How to write content patients will read

How to write content patients will read

by Valerie (SU)

Working with different healthcare practices across the US has given us a ton of respect for what some doctors do to go the extra mile for patients.  Not only are doctors seeing dozens of patients every day, but they are building relationships and opening the lines of communication in new ways.  For example, patients can find their doctor’s office on Facebook or Twitter and follow their doctor’s blog if they have one.  

Doctors who blog may write about health news headlines and share updates about their practice.  Nine times out of ten, the blog is written for a patient audience.  There are a few common mistakes doctor’s make with their blog, and we intend to dispel them here. 

Mistake #1: Too much medical jargon. 

Physicians who write their own blog posts have to use language that patients will understand.  Avoid using too much medical terminology, and define any terms that may be unfamiliar.  Readers will quickly lose interest if they don’t understand what they’re reading.  In the US, the average patient has a 7th grade reading level.  To make the content more interesting, try using anecdotal examples to describe a problem or treatment.  Patients can always relate to other patients, so using testimonials and patient stories are also great.

Mistake #2: Links to external information. 

It is not sufficient to write one or two sentences with a link for more information.  Patients want YOUR take on the topic, so elaborate by sharing your own medical recommendation (in a general sense, of course).  Think about what questions your patients might ask, and provide the answers if you can.  IF they want to follow the link for more information they can, but give them what they need to know on your website and encourage them to call the office with questions.  If they leave your site, they may never come back.

Mistake #3: Typos and formatting errors. 

Don’t let your blog be an eye sore.  These issues can make your blog hard to read. Formatting issues can be especially ugly on a mobile device, which accounts for a large portion of web traffic these days.  Typos are just unacceptable.  Most blog platforms have a built-in spell check.  If not, type your blog post in word and run spell check before you publish it online.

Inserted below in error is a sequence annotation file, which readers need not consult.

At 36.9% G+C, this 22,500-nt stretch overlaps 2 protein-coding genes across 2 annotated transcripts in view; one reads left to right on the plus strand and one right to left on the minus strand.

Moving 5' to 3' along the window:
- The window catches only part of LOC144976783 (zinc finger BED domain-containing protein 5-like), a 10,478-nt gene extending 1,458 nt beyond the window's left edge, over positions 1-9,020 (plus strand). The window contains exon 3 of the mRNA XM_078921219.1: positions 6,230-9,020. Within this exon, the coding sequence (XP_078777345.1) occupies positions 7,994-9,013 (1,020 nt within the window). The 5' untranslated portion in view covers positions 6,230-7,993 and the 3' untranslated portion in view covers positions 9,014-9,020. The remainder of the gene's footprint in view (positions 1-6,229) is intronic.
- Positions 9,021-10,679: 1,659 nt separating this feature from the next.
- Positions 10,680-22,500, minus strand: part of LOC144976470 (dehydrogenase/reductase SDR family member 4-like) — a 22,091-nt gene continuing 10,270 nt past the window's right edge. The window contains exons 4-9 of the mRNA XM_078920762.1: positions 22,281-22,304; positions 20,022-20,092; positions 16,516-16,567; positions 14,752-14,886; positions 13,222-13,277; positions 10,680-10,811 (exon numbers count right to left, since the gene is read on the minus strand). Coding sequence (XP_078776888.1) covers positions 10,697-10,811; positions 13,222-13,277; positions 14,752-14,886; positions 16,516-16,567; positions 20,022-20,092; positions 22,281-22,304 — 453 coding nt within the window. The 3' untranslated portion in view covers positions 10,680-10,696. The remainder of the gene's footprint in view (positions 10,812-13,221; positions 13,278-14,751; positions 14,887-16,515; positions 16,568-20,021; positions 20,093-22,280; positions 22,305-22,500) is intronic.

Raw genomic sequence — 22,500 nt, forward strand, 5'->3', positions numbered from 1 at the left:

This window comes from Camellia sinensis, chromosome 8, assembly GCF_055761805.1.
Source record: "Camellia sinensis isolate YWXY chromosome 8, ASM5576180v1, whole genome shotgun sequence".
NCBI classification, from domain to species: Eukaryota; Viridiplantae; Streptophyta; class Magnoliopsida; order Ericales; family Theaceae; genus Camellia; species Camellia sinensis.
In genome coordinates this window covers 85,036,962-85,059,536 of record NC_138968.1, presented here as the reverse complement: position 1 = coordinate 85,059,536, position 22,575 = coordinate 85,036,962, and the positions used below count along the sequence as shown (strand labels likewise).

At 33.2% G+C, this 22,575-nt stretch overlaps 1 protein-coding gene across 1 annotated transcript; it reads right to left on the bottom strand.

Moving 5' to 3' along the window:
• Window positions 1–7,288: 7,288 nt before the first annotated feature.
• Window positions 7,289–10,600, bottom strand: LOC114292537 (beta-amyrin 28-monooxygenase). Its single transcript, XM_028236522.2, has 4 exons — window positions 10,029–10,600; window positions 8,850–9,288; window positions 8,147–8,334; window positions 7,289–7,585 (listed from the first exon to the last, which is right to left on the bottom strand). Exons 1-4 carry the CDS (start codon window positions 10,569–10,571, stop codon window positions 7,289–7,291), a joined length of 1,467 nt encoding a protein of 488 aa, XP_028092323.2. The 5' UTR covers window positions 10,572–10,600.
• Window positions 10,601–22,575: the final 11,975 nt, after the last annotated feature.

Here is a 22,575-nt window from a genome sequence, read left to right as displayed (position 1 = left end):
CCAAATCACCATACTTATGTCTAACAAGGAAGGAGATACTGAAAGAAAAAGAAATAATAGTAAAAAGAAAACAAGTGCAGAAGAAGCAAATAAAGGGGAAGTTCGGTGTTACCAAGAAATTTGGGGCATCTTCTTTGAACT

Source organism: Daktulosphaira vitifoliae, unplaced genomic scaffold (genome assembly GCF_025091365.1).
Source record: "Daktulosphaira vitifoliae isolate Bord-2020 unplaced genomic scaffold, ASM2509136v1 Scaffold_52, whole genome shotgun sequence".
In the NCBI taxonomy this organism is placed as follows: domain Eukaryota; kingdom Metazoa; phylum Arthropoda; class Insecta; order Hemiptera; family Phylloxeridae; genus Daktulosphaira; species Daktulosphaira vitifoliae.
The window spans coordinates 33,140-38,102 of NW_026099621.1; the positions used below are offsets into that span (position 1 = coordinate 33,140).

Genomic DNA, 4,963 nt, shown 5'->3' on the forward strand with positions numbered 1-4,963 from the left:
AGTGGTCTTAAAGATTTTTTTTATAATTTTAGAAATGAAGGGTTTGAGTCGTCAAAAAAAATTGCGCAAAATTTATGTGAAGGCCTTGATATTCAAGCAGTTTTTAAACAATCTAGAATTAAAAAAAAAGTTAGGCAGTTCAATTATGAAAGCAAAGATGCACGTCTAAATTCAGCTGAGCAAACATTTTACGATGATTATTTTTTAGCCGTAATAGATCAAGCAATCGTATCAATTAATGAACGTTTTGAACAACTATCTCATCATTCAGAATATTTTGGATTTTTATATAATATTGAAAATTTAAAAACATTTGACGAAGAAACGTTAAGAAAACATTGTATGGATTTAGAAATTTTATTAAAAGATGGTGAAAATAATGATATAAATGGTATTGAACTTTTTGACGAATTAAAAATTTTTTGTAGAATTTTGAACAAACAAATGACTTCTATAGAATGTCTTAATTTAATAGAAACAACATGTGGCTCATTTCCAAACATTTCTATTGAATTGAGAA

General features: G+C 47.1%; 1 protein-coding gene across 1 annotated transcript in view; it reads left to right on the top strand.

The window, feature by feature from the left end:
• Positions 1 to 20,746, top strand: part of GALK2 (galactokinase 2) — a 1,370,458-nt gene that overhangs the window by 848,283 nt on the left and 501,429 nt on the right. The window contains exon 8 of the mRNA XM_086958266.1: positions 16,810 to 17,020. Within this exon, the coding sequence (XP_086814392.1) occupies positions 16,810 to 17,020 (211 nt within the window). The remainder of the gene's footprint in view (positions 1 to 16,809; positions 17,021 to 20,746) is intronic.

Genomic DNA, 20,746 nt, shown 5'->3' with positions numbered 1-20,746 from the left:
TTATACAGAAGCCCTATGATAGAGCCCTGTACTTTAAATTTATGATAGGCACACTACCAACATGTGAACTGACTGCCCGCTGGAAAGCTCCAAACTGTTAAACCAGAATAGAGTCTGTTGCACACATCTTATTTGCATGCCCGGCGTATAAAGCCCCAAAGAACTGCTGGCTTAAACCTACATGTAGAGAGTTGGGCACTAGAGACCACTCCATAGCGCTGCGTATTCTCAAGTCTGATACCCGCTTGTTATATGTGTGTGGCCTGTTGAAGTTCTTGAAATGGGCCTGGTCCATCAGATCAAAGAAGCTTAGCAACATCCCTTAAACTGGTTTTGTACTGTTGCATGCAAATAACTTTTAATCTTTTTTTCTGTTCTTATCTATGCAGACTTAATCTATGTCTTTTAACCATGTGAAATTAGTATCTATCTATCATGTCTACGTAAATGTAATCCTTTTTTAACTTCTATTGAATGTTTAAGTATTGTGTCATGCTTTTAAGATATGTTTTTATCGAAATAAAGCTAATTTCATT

Mistake #4: No posts for months. 

Having a blog requires upkeep.  New posts should be planned on a regular basis, at least monthly.  If a prospective patient is visiting your website and checks out your blog, they expect to see something current.  If the last post was 6 months ago (or worse), it can be disappointing.  The best way to get on track with regular blog posts is to create a schedule you can stick to.  Once monthly blog posts are great, but some doctors are too busy for that.  Maybe you can split the responsibility of posting with another doctor in your practice or staff member.  Plan ahead so you know what topics should be covered each month, and if there are breaking stories in the news, you’ll want to add a post to cover those. 

If you cannot commit to once monthly blog posts, there may be other options.  One would be to use Facebook and Twitter as your blog.  This is less time-intensive and does not require a lot preparation or planning, but there still should be a strategy and a schedule to ensure regular posts every month.  The other option would be to hire a company like iHealthSpot to do blog post marketing.  We can suggest the topics, create the schedule, write the posts, publish them, and do online marketing.

Call (877) 709-0999 for more information about our blog packages for doctors.

Having a blog for your medical practice is a great idea.  It gives you a way to casually interact with patients while still being in a controlled environment.  A blog also keeps your website fresh in the eyes of Google, which has a positive impact on your search engine rank.  Another key factor that influences your rank is the relevancy of your content, so be sure your blog stays on topic and shares information that your patients will find valuable.